We’ve been hearing a lot about the circular economy and particularly in Europe with some of the people we’ve spoken to. In Rotterdam a few weeks ago, we were interviewing the lady who runs Blue City, which is an amazing circularity hub that’s been, built in this crazy old biodome, and it was sort of a water park built under a huge glass roof and it was due to be knocked down and they managed to snag it right on the waterfront there. It could have been, you know, hundreds of millions of dollars worth of apartments. They managed to get it, and they’ve reused it, and they’ve turned it into a hub where there are about 55 startups all interrelated.
Steve Skadron: Yeah, fantastic.
Rodney Payne: Yeah, it’s really special. How do you see some of these principles, the circular economy principles coming to life in North America?
Steve Skadron: Yeah, let me comment on something we’re doing at Colorado Mountain College because I’m excited about this. So I mentioned I started this Uphill Economy Initiative, and it became a conversation I was having with our governor, Hickenlooper, now Senator Hickenlooper’s office at the time.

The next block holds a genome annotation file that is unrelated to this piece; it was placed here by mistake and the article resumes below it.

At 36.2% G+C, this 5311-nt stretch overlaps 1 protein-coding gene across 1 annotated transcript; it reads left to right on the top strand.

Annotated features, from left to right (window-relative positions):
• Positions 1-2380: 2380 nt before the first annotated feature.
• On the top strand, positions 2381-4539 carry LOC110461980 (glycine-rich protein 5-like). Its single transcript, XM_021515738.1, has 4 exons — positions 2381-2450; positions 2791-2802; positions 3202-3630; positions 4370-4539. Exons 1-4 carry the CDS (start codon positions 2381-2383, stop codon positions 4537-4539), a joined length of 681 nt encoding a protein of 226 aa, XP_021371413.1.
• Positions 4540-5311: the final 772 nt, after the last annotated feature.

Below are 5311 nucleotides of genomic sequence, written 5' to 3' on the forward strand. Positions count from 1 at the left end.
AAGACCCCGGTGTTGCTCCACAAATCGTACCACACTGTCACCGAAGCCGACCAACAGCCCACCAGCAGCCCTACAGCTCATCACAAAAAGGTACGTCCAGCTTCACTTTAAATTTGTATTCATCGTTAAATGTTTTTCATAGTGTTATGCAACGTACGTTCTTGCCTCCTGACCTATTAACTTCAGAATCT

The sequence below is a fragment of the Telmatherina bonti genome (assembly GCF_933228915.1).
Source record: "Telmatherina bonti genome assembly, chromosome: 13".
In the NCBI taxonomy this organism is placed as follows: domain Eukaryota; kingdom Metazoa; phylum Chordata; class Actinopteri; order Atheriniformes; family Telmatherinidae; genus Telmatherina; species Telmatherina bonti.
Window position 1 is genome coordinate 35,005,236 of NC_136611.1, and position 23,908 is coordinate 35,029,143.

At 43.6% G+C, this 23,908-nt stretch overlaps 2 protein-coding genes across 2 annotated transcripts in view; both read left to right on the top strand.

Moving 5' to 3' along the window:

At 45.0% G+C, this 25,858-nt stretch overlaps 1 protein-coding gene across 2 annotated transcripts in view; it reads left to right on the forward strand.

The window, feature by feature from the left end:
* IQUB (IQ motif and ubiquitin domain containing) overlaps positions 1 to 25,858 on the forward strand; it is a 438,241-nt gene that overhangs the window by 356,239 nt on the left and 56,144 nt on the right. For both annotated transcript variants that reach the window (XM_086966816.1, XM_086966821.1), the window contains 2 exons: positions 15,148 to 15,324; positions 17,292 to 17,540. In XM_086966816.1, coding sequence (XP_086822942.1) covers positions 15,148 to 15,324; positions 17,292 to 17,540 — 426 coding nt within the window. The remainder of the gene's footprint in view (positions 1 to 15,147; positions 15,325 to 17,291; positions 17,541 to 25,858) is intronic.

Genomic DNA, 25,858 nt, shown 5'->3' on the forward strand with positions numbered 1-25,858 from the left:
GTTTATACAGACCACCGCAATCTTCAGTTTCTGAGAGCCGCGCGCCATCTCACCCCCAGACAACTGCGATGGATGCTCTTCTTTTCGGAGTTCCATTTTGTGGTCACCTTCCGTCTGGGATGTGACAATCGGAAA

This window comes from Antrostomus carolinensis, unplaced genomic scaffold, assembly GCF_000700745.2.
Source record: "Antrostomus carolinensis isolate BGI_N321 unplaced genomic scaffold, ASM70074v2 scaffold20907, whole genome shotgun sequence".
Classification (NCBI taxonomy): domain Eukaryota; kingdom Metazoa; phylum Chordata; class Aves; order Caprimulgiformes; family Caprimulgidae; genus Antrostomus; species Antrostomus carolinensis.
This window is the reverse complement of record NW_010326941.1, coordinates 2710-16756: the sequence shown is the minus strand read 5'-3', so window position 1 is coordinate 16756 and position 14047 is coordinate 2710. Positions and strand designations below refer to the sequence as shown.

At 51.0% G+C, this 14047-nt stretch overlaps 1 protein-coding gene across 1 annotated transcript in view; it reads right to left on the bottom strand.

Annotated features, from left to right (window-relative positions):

And I made a number of trips to Denver to the Economic Development and National Trade Team, and through our sister city relationships, I knocked on doors in Europe, and I had this vision to turn Aspen and the Roaring Fork Valley into kind of the Silicon Valley of this Uphill Initiative.
The concept was to have these European brands who are at the forefront of this initiative kind of on our doors. And we would do kind of the white-collar sciences here. You could test your new skin glue by going uphill on a mountain. And we could perhaps, throughout the western slope, down valley and the rest of the western slope, you could do warehousing and some of these other business aspects that couldn’t possibly happen in Aspen.
And it became this kind of broader conversation with the western slope, and I saw an opportunity with three airports here out in Grand Junction.